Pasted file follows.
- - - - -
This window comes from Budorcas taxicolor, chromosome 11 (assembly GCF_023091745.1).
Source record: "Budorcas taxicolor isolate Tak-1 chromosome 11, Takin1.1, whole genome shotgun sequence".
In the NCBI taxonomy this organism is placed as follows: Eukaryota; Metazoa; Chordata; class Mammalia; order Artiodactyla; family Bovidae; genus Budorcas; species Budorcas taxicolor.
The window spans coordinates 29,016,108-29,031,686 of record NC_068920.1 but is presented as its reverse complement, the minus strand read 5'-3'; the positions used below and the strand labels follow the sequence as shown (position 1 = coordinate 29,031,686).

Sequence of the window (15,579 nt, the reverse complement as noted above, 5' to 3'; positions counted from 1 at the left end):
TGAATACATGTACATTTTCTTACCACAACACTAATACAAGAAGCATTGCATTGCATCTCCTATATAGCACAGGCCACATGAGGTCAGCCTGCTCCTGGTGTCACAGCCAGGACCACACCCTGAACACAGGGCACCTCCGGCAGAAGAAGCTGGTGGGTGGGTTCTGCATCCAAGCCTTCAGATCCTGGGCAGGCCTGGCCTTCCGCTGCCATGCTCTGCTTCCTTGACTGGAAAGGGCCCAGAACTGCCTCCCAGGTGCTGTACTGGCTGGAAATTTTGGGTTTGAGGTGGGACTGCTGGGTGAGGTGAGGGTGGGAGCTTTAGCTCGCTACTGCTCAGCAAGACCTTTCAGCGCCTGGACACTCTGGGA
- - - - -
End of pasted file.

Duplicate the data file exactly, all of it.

This window comes from Budorcas taxicolor, chromosome 11 (assembly GCF_023091745.1).
Source record: "Budorcas taxicolor isolate Tak-1 chromosome 11, Takin1.1, whole genome shotgun sequence".
In the NCBI taxonomy this organism is placed as follows: Eukaryota; Metazoa; Chordata; class Mammalia; order Artiodactyla; family Bovidae; genus Budorcas; species Budorcas taxicolor.
The window spans coordinates 29,016,108-29,031,686 of record NC_068920.1 but is presented as its reverse complement, the minus strand read 5'-3'; the positions used below and the strand labels follow the sequence as shown (position 1 = coordinate 29,031,686).

Sequence of the window (15,579 nt, the reverse complement as noted above, 5' to 3'; positions counted from 1 at the left end):
TGAATACATGTACATTTTCTTACCACAACACTAATACAAGAAGCATTGCATTGCATCTCCTATATAGCACAGGCCACATGAGGTCAGCCTGCTCCTGGTGTCACAGCCAGGACCACACCCTGAACACAGGGCACCTCCGGCAGAAGAAGCTGGTGGGTGGGTTCTGCATCCAAGCCTTCAGATCCTGGGCAGGCCTGGCCTTCCGCTGCCATGCTCTGCTTCCTTGACTGGAAAGGGCCCAGAACTGCCTCCCAGGTGCTGTACTGGCTGGAAATTTTGGGTTTGAGGTGGGACTGCTGGGTGAGGTGAGGGTGGGAGCTTTAGCTCGCTACTGCTCAGCAAGACCTTTCAGCGCCTGGACACTCTGGGA